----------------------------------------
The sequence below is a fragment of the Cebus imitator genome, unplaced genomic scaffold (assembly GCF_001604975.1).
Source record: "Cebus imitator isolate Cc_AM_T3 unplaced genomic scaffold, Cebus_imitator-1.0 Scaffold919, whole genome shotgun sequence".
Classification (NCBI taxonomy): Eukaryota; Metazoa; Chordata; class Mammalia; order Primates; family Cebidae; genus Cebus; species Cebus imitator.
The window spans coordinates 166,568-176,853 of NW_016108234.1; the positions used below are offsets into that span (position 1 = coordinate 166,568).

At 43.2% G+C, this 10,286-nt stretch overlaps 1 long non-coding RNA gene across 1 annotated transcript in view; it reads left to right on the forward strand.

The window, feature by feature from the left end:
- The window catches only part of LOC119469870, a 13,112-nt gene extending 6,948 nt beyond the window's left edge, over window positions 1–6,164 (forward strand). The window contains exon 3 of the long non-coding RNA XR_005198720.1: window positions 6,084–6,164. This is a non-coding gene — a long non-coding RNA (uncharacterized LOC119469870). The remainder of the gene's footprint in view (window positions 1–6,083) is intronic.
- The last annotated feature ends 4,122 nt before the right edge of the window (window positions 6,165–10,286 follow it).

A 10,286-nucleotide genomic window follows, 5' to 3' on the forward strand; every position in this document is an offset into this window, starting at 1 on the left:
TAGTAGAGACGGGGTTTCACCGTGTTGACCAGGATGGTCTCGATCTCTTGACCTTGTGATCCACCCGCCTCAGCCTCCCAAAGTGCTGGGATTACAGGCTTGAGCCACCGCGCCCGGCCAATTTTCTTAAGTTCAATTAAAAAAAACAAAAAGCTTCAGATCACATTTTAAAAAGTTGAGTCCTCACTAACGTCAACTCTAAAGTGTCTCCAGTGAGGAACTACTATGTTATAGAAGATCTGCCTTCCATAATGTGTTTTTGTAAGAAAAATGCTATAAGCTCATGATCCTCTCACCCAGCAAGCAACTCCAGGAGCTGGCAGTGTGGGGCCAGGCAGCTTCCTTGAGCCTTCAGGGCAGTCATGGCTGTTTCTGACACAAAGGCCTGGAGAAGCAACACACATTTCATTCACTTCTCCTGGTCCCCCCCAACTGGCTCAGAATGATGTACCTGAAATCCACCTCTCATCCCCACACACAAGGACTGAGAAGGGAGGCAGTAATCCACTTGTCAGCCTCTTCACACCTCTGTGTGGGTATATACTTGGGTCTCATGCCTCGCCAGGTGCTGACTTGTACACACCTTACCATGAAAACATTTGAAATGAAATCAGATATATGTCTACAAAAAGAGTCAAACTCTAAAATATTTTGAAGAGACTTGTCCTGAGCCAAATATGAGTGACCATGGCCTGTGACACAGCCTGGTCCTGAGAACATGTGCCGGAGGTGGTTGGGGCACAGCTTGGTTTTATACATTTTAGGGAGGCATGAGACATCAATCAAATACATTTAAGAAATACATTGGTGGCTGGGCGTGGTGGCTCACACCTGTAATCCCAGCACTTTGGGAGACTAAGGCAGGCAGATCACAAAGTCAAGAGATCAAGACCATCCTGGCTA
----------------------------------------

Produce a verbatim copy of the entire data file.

The sequence below is a fragment of the Cebus imitator genome, unplaced genomic scaffold (assembly GCF_001604975.1).
Source record: "Cebus imitator isolate Cc_AM_T3 unplaced genomic scaffold, Cebus_imitator-1.0 Scaffold919, whole genome shotgun sequence".
Classification (NCBI taxonomy): Eukaryota; Metazoa; Chordata; class Mammalia; order Primates; family Cebidae; genus Cebus; species Cebus imitator.
The window spans coordinates 166,568-176,853 of NW_016108234.1; the positions used below are offsets into that span (position 1 = coordinate 166,568).

At 43.2% G+C, this 10,286-nt stretch overlaps 1 long non-coding RNA gene across 1 annotated transcript in view; it reads left to right on the forward strand.

The window, feature by feature from the left end:
- The window catches only part of LOC119469870, a 13,112-nt gene extending 6,948 nt beyond the window's left edge, over window positions 1–6,164 (forward strand). The window contains exon 3 of the long non-coding RNA XR_005198720.1: window positions 6,084–6,164. This is a non-coding gene — a long non-coding RNA (uncharacterized LOC119469870). The remainder of the gene's footprint in view (window positions 1–6,083) is intronic.
- The last annotated feature ends 4,122 nt before the right edge of the window (window positions 6,165–10,286 follow it).

A 10,286-nucleotide genomic window follows, 5' to 3' on the forward strand; every position in this document is an offset into this window, starting at 1 on the left:
TAGTAGAGACGGGGTTTCACCGTGTTGACCAGGATGGTCTCGATCTCTTGACCTTGTGATCCACCCGCCTCAGCCTCCCAAAGTGCTGGGATTACAGGCTTGAGCCACCGCGCCCGGCCAATTTTCTTAAGTTCAATTAAAAAAAACAAAAAGCTTCAGATCACATTTTAAAAAGTTGAGTCCTCACTAACGTCAACTCTAAAGTGTCTCCAGTGAGGAACTACTATGTTATAGAAGATCTGCCTTCCATAATGTGTTTTTGTAAGAAAAATGCTATAAGCTCATGATCCTCTCACCCAGCAAGCAACTCCAGGAGCTGGCAGTGTGGGGCCAGGCAGCTTCCTTGAGCCTTCAGGGCAGTCATGGCTGTTTCTGACACAAAGGCCTGGAGAAGCAACACACATTTCATTCACTTCTCCTGGTCCCCCCCAACTGGCTCAGAATGATGTACCTGAAATCCACCTCTCATCCCCACACACAAGGACTGAGAAGGGAGGCAGTAATCCACTTGTCAGCCTCTTCACACCTCTGTGTGGGTATATACTTGGGTCTCATGCCTCGCCAGGTGCTGACTTGTACACACCTTACCATGAAAACATTTGAAATGAAATCAGATATATGTCTACAAAAAGAGTCAAACTCTAAAATATTTTGAAGAGACTTGTCCTGAGCCAAATATGAGTGACCATGGCCTGTGACACAGCCTGGTCCTGAGAACATGTGCCGGAGGTGGTTGGGGCACAGCTTGGTTTTATACATTTTAGGGAGGCATGAGACATCAATCAAATACATTTAAGAAATACATTGGTGGCTGGGCGTGGTGGCTCACACCTGTAATCCCAGCACTTTGGGAGACTAAGGCAGGCAGATCACAAAGTCAAGAGATCAAGACCATCCTGGCTA